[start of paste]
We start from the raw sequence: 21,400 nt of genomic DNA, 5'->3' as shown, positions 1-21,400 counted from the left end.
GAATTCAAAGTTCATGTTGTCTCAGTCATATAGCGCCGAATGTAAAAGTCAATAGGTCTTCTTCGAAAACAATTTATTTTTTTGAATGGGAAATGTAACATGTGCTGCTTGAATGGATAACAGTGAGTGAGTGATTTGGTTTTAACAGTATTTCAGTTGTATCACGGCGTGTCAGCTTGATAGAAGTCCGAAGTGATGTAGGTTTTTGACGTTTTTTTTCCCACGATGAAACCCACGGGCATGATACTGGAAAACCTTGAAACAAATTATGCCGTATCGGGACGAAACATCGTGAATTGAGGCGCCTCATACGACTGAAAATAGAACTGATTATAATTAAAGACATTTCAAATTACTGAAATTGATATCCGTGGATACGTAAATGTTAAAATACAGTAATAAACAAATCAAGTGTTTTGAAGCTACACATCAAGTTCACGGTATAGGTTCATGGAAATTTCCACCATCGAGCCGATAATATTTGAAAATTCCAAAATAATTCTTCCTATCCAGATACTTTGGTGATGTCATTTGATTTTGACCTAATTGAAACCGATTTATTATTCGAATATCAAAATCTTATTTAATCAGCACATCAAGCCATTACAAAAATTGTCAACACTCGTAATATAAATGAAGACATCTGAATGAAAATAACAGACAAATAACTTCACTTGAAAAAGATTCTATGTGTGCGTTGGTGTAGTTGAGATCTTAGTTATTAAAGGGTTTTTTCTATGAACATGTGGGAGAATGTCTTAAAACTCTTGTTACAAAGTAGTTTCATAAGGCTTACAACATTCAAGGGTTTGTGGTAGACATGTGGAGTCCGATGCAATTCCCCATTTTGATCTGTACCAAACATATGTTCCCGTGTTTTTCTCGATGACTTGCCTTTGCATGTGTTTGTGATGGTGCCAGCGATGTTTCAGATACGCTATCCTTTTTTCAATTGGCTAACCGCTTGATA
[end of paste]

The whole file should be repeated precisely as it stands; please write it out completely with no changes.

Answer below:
We start from the raw sequence: 21,400 nt of genomic DNA, 5'->3' as shown, positions 1-21,400 counted from the left end.
GAATTCAAAGTTCATGTTGTCTCAGTCATATAGCGCCGAATGTAAAAGTCAATAGGTCTTCTTCGAAAACAATTTATTTTTTTGAATGGGAAATGTAACATGTGCTGCTTGAATGGATAACAGTGAGTGAGTGATTTGGTTTTAACAGTATTTCAGTTGTATCACGGCGTGTCAGCTTGATAGAAGTCCGAAGTGATGTAGGTTTTTGACGTTTTTTTTCCCACGATGAAACCCACGGGCATGATACTGGAAAACCTTGAAACAAATTATGCCGTATCGGGACGAAACATCGTGAATTGAGGCGCCTCATACGACTGAAAATAGAACTGATTATAATTAAAGACATTTCAAATTACTGAAATTGATATCCGTGGATACGTAAATGTTAAAATACAGTAATAAACAAATCAAGTGTTTTGAAGCTACACATCAAGTTCACGGTATAGGTTCATGGAAATTTCCACCATCGAGCCGATAATATTTGAAAATTCCAAAATAATTCTTCCTATCCAGATACTTTGGTGATGTCATTTGATTTTGACCTAATTGAAACCGATTTATTATTCGAATATCAAAATCTTATTTAATCAGCACATCAAGCCATTACAAAAATTGTCAACACTCGTAATATAAATGAAGACATCTGAATGAAAATAACAGACAAATAACTTCACTTGAAAAAGATTCTATGTGTGCGTTGGTGTAGTTGAGATCTTAGTTATTAAAGGGTTTTTTCTATGAACATGTGGGAGAATGTCTTAAAACTCTTGTTACAAAGTAGTTTCATAAGGCTTACAACATTCAAGGGTTTGTGGTAGACATGTGGAGTCCGATGCAATTCCCCATTTTGATCTGTACCAAACATATGTTCCCGTGTTTTTCTCGATGACTTGCCTTTGCATGTGTTTGTGATGGTGCCAGCGATGTTTCAGATACGCTATCCTTTTTTCAATTGGCTAACCGCTTGATA